Published on July 21, 2007
India is a study in contrasts. ITC Welcomgroup operates two of the finest restaurants in the country - Bukhara, with its frontier cuisine, and Dum Pukht, featuring steamed nawabi delicacies. Both are at the Maurya Sheraton in New Delhi. The same group runs one of the few airport lounges at Delhi's Indira Gandhi International Airport.
So, I waved my Marco Polo Club lounge card and staggered towards this beacon of hope at the usual ungodly hour that international airlines tend to depart from the subcontinent.
In a country of haves and have-nots, where the average annual per capita income hovers at a subliminal US$300 (Bt10,200), the ITC Welcomgroup lounge at Delhi airport is a haven of succour. Here, guiltily, business travellers can fall upon the breakfast buffet. It's a difficult choice - hard curry puffs, rock-hard rolls, slices of day-old cake solid enough to build a small typhoon-proof house with and more hard curry puffs. As a proud Indian, I marvel at this progress, especially at 4am when the last bit of enamel falls off with that crunchy first bite.
A new international Delhi airport is on the way, hopefully just in time for the Commonwealth Games in 2010. There's nothing wrong with athletes chomping on hard curry puffs or using them as dumbbells for warm-up exercises, but a new airport is deemed essential. The facility will handle the huge influx of visitors and athletes, though Delhi itself has nowhere near enough rooms to accommodate any of these people.
India Tourism has thus launched a brave drive to co-opt private homes that pass quality standards into a bed-and-breakfast list capable of accommodating almost 20,000 people. Disappointingly, at these homes, visitors will just get juicy tandoori chicken, aromatic kebabs and spicy masala dosa - but not curry puffs that kids can use as cricket balls.
Creeping modernity is everywhere. In Delhi, a host of new flyovers transport vehicles efficiently across busy intersections. Where once scenes of chaos awaited motorists at difficult road crossings, these modern bridges ensure a smooth ride across to the next scene of chaos, about 100 metres farther, where the flyover deposits motorists back in the thick of the scrum to test their road skills. In India it's "survival of the biggest".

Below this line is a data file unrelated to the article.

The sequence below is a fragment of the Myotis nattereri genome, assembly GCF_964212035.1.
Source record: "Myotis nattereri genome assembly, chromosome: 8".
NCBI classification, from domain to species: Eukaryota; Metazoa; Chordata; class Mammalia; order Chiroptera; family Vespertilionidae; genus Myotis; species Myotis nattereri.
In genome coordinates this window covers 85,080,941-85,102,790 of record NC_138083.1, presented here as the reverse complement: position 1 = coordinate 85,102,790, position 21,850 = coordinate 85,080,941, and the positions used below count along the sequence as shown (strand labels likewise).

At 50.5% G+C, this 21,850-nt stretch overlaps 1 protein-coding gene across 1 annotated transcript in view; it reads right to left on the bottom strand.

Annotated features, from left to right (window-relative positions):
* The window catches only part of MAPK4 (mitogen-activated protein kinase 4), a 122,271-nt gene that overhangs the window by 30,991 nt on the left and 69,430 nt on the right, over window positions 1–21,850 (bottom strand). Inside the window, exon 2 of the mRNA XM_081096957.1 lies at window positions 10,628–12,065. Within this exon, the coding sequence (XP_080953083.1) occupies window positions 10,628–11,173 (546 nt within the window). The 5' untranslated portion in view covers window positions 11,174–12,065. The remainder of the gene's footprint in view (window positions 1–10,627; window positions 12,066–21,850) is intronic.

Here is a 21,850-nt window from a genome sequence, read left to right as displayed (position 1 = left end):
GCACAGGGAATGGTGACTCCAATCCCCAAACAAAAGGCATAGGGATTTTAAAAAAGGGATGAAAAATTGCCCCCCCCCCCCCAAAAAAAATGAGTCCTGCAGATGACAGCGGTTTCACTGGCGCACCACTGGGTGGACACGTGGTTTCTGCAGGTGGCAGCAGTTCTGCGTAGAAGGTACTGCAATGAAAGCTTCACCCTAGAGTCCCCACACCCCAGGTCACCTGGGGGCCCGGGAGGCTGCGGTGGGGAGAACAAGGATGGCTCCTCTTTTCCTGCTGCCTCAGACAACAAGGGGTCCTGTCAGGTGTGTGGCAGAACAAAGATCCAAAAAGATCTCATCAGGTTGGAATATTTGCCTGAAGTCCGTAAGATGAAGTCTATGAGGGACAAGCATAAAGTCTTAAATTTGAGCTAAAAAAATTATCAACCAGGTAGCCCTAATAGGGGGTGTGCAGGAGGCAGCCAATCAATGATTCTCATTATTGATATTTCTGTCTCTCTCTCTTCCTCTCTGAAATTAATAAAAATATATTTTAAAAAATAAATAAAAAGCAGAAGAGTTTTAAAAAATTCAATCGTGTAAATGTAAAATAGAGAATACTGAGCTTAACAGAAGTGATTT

The cows are regularly carted off to the riverbanks and beyond city limits, but as the Yamuna floods the critters come mooing back. Something in their genes ensures that they home in on the busiest streets where they take up strategic positions, slowing traffic and making it easier for the police to scan for possible terrorists, or "miscreants" as they are called in the Indian press. Rajasthani cameleers and cattle herders too drive their flock through the suburbs looking for a suitably green munch. And all of them give way to wandering elephants. Incredible India indeed.
Above the fray, 30,000 feet aloft, the new Jet Airways B737-800s transport passengers in whisper-quiet comfort, in leather seats, where they can prod at large private LCD screens. On trunk routes, on both business and economy class, JetScreen lets you play, pause and rewind any programme at will, making it one of the most modern in-flight touch-screen entertainment systems anywhere. It easily beats anything Cathay Pacific and Singapore Airlines offer in cattle class. The system is so easy a child can use it. Seasoned business travellers may be flummoxed, however. I stared a good half hour at the JetScreen welcome image, rolling my eyes every time a stewardess passed by, until my irritated teenage son elbowed me in the ribs and touched the screen to get things moving.
Yes, India is a land of contrasts. An average per capita of $300 does nothing to deter the air traffic congestion at major airports like Bombay, Delhi and Bangalore. Hotel rates are stratospheric. Executives travelling to Bangalore for high-powered meetings prefer to stay in Chennai and do a day commute in and out.
The country is on the move. On a recent trip to Delhi, this was evident everywhere. Thousands of people trudged along streets and main roads from early morning till late at the night. The city's notorious "killer" Blue Line buses had pulled off the roads after police threatened to take them to task. The police have a point. It helps when passengers get deposited at their destination instead of under the wheels. The Delhi underground Metro rail system groaned with overuse but managed to cope.
Bombay hopes to have an underground rail system too, eventually, and a new airport. It has also gained approval for a spanking new drainage system - the last one was devised in the 1800s - to prevent a repeat of the July 2006 floods that brought the place to a standstill.
Incredibly, India is coming of age. Applaud. But get there quick to catch the last of those rock hard curry puffs.